When you’re driving around an unfamiliar place, feeling a bit lost, confused and stressed about where you’re meant to go, you likely depend on a GPS for directions.
Now imagine that unfamiliar place is a college-level math class and you’re a student who has previously felt unwelcome or struggled in STEM subjects; where do you turn when facing a challenge?
“In education, we often think that it’s the student’s job to be motivated,” said San Diego State University social psychologist Dustin Thoman. “But really, motivation is determined by the person as well as the context.”
Thoman and his colleague, fellow SDSU psychology professor Allison Vaughn, have been collaborating with Motivate Lab, an educational psychology research group, to train faculty and teaching assistants at five California State University campuses how to change the classroom environment to encourage students’ motivation and persistence in psychology, chemistry and biology courses.
“We drive home three key principles about motivation with the handy acronym GPS: maintaining a growth mindset, feeling like the course has purpose and relevance, and feeling a sense of belonging,” he said.
They can now expand this training to lower division math courses after being named just one of five projects selected for the CSU-wide Creating Responsive, Equitable, Active Teaching and Engagement (CREATE) program, funded by the College Futures Foundation.
The SDSU team, along with their partners at Cal Poly Pomona and the Motivate Lab, will receive $175,000 in addition to a previous College Futures Foundation grant of $225,000 the psychology professors received for their earlier work in 2021.
The CREATE program financially supports efforts to meet the Graduation Initiative 2025 goals of reducing gaps in graduation rates and prioritizing “success for all students, including those from underserved communities and who have been historically underrepresented in higher education.”
“For me, it is really exciting to get to speed up our work to some extent. Training faculty and changing institutions can be really slow,” Thoman said. “Starting in the fall, there’s potentially thousands of students that can benefit from this work.”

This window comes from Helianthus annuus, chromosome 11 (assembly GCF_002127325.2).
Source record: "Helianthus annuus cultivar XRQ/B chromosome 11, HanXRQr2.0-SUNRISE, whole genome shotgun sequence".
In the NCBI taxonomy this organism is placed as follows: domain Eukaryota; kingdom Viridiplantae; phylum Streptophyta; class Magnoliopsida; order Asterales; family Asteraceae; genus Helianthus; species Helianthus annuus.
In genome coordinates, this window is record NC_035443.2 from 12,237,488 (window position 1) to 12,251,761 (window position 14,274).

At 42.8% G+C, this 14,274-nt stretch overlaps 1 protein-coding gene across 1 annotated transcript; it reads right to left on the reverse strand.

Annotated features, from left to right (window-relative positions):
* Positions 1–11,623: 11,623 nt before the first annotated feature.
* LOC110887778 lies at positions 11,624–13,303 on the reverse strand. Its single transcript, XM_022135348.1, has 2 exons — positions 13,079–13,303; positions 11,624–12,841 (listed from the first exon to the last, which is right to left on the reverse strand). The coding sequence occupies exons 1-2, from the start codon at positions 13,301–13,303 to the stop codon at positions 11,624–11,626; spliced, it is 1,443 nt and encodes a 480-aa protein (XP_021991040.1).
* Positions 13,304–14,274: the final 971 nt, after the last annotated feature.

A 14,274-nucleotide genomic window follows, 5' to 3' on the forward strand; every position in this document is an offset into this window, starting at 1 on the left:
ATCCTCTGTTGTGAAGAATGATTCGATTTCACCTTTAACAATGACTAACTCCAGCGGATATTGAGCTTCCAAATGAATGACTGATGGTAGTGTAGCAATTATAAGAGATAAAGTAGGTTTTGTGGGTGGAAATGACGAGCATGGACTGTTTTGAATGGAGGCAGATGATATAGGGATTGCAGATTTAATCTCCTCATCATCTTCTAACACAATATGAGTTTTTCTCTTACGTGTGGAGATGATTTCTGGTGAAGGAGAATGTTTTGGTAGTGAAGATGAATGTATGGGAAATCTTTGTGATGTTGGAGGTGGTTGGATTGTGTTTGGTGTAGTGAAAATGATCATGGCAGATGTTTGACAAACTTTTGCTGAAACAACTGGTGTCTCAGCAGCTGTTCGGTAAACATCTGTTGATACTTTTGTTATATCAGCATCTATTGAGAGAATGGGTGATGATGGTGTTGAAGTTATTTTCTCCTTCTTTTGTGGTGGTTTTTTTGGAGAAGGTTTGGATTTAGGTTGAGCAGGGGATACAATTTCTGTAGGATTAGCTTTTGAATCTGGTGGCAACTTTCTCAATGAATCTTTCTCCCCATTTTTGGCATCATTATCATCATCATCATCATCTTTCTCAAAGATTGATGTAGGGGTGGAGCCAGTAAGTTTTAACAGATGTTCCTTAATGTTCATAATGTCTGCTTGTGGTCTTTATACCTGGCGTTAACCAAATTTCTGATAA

Why set sights on math?
Focusing on math courses is essential to equalize graduation rates because they are often prerequisites for upper division requirements in STEM majors.
“We were always looking to leverage high-impact lower division courses with equity gaps,” Vaughn said.
If students struggle in one of the very first math courses, it can lead to a bottleneck and delay time to graduation.
“It’s like a really bad traffic jam,” said Vaughn, also the associate director for SDSU’s Center for Teaching and Learning. “We want to get in there and unstick them.”
Vaughn and Thoman will collaborate closely with San Diego State’s Department of Mathematics & Statistics, which has already implemented many active learning practices across introductory math courses.
Mike O’Sullivan, chair of SDSU’s Department of Mathematics and Statistics, said “The Department has put a lot of work into the Calculus program. Each course is tightly coordinated to ensure students encounter the same student learning outcomes, independent of the instructor or the semester. Teaching assistants receive extensive training before the semester starts and during the academic year.”
“The Motivating Learners program, with its focus on how the classroom environment affects student motivation, will be a good addition to our instructor preparation,” O’Sullivan said.
“It’s been great to have campus-wide support; the College of Sciences, the Department of Psychology, and the university are all excited about it,” Vaughn said.
Shifting the gears of culture
“In our culture, we often think of motivation as a personal issue or an on/off switch. But if we look at our own lives, we know that’s not true. There are tasks in my own job that I procrastinate on and am not motivated to do,” Thoman said.
Some faculty are already taking the recommended student-centered approach because they figured it out on their own, Vaughn said.
“There is lots of data that variability in faculty mindsets and beliefs lead to different student outcomes,” Thoman said.
This training is more about giving instructors common language and the body of research behind it.
“We’re aiming for a cultural shift in pedagogy that supports student motivation. If we start seeing the same kinds of supports in multiple classes and departments and if everyone is on board, this becomes the new natural way of teaching,” Thoman said.
Instructors interested in participating in the training can sign up online, which is offered free to faculty at SDSU.”
Originally published on SDSU NewsCenter